I have now lived in my house in Vinings for over 10 years, and every year I take a look and try to determine what would need to be done if I were to put my home on the market. An annual home review provides a fresh perspective and keeps maintenance up.
If you want a second opinion of your home, or are unsure of the maintenance areas you should concentrate on, ask me for a referral to a home inspector. They can make a punch list for you and point you in the right direction.
While the summer is quickly coming to a close, the temperatures are still high in metro Atlanta. There are still many days left in the pool season!
Swimming pools are a fun amenity to have in a home and I have lots of clients each year looking for a house with a pool or considering to put one in their current home.
As with any amenity, location and type of pool, and considerations on how to reduce ongoing maintenance are key factors. I do believe a pool adds value, however that value is diminished if the location of the pool or features of the pool don’t fit the house, neighborhood or lot.
I may have a few appraiser friends that can add a statement here as to their impressions, but I’ve seen appraisals come in with as much as a $50k bump for the pool.
That being said, good sized pools with the right equipment, decking and landscaping can easily cost $100,000.
Many people enjoy their neighborhood pools and country clubs, but there’s still nothing like the convenience and beauty of one in your own backyard! In my own home, we thoroughly enjoy our pool as well!
Below are some comments I’ve taken from the advice of a friend combined with my own thoughts, experience and recommendations when considering having your own pool.
1 – Planning Your Pool
My suggestion would be to try and gauge how comparable the proposed pool would be to the pools located at homes that have recently traded in the target price point of your home.
For example, some of the things I mention below may not apply if you have a $300,000 home, but would be a must at the $1M price point. I’ll add a caveat here that many people get frustrated with their pool contractor, so check as many references as you can that are close in location to you.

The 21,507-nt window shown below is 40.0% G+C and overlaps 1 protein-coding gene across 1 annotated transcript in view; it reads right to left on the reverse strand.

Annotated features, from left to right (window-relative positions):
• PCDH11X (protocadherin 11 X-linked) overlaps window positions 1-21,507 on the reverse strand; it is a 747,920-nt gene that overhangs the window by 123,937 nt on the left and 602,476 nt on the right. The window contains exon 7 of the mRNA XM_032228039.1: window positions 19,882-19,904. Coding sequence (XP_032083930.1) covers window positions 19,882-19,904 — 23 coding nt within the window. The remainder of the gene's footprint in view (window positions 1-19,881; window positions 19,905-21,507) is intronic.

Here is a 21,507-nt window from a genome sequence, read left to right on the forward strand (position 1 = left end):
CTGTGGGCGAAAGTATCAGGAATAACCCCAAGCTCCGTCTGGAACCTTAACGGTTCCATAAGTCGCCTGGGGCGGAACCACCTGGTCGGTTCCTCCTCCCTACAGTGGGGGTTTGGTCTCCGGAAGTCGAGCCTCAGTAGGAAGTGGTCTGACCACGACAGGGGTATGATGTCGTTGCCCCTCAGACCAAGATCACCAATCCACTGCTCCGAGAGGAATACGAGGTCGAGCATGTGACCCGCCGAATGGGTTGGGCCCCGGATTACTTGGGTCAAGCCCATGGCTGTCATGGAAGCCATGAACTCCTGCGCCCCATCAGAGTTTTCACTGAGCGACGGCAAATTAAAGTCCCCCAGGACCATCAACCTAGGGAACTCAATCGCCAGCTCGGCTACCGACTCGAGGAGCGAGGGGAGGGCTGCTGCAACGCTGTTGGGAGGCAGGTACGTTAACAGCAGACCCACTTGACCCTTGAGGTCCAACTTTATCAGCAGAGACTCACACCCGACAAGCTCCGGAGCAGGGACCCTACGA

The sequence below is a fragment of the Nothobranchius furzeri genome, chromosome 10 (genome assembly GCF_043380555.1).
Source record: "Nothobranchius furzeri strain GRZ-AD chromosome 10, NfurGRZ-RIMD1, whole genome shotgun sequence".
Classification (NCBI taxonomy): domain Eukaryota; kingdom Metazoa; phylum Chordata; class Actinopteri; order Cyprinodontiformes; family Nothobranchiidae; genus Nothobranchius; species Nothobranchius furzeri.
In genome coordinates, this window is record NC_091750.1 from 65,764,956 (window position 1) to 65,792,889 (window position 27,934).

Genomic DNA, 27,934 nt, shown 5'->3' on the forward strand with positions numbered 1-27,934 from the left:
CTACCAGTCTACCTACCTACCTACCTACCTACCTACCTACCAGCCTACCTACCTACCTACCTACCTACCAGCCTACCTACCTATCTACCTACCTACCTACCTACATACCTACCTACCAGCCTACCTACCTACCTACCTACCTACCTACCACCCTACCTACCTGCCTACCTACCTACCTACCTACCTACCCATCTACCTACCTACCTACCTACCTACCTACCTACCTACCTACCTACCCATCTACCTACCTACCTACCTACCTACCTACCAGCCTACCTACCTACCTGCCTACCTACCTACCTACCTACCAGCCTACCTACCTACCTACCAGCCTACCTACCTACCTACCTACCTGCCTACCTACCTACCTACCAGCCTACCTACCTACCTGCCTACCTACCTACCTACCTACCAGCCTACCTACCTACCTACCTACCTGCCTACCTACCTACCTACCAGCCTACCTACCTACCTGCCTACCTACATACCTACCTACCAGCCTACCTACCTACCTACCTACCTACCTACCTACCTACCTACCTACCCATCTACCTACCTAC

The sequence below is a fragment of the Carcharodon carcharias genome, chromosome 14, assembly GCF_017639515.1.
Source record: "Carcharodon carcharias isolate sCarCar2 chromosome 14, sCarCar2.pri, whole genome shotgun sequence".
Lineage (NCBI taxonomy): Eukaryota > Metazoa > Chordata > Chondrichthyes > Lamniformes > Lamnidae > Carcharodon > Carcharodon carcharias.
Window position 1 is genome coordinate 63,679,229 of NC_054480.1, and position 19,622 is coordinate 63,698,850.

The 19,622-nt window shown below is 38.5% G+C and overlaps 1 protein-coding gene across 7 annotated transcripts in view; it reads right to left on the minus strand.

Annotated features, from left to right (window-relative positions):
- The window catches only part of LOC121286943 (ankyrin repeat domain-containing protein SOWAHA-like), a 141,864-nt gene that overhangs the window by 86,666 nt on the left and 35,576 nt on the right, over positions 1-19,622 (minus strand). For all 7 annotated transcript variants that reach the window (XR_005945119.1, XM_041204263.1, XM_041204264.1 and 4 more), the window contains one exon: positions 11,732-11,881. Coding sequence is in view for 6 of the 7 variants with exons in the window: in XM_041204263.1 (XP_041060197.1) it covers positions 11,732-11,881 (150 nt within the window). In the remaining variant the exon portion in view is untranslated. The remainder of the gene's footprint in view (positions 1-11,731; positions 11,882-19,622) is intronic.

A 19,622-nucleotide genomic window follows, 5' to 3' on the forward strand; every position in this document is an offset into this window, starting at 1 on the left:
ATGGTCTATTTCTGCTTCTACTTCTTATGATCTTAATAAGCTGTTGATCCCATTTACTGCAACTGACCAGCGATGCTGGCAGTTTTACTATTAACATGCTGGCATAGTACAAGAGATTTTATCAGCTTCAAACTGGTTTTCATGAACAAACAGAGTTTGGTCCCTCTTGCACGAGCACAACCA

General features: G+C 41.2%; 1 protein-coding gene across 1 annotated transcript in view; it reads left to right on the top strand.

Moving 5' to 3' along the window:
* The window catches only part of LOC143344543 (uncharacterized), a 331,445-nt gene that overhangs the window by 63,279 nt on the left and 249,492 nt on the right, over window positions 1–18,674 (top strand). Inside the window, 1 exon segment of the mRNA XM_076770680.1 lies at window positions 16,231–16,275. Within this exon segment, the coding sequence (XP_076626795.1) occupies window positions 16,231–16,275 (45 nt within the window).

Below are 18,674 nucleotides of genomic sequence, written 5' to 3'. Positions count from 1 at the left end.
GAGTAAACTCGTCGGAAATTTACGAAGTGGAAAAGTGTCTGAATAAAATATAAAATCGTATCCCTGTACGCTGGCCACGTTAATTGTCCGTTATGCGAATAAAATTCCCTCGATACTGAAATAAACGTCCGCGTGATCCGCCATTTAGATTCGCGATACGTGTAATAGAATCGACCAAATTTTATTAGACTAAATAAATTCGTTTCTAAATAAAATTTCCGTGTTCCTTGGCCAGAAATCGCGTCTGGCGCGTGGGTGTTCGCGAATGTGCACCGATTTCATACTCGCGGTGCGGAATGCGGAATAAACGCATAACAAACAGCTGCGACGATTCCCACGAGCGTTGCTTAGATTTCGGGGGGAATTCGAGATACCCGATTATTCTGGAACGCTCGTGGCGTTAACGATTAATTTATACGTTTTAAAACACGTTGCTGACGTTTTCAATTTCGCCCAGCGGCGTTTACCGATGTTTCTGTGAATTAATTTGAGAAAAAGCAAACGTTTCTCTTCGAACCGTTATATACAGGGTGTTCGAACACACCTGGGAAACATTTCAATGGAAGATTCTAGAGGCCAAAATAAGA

2 – Kinds of Pools
A heated salt-water pool with an interior finish that is either pebble-sheen or pebble-Tec, along with some amount of useable and attractive stone flat deck space for lounge chairs, etc., as well as space for any safety fencing that may be required.
I also believe that having a rectangular pool with an automated cover will help in resale if the buyer has small children or really wants to minimize maintenance. The cover reduces evaporation, reduces chemical usage and really keeps the pool clean of debris.
In terms of the interior pool finish, Pebble-sheen is the smoother variant of pebble tech but has similar optical properties in terms of interesting water color. Conventional white plaster shows every kind of dirt, so it’s tougher to maintain.
3 – Maintenance of pools
Mechanicals are important, and in terms of the heater, a +/-400,000 natural gas BTU heater at a minimum for pools 10,000 gallons or more is desirable, especially if there’s a hot tub.
Exploring feasibility of solar options for pool heating would be an excellent idea, especially given energy costs these days. A solar feature would certainly further distinguish the property.
I like the idea of having a hot tub separately as it takes a special design and eats up pool space to have one under the automated cover. Separate hot tubs are less expensive, more comfortable and easier to maintain.
In terms of maintenance, I love the Polaris automated cleaning robot. If they are configured correctly and maintained, they work very well.
Another popular but more costly option is the self-cleaning jets in the pool floor. I have heard nightmares about their repair and replacement and the cost may not justify the means. There could be some other self-cleaning technologies out there too that your pool contractor can discuss with you.
Maintenance costs of pools are so much less than they use to be. Having a saline/salt water pool requires next to no chemicals. Additionally, pool services aren’t really required if you have the cover and salt systems.
If you don’t have the desire to maintain your own pool there are many services that are under $50/visit and you can have them every other week. Chemical balance can be maintained very well through a salt-water pool’s automated chlorination catalyst.
Old pools can be remodeled to have the newer features such as: auto-fill feature, salt-water conversion, fountains, Polaris, automated covers etc.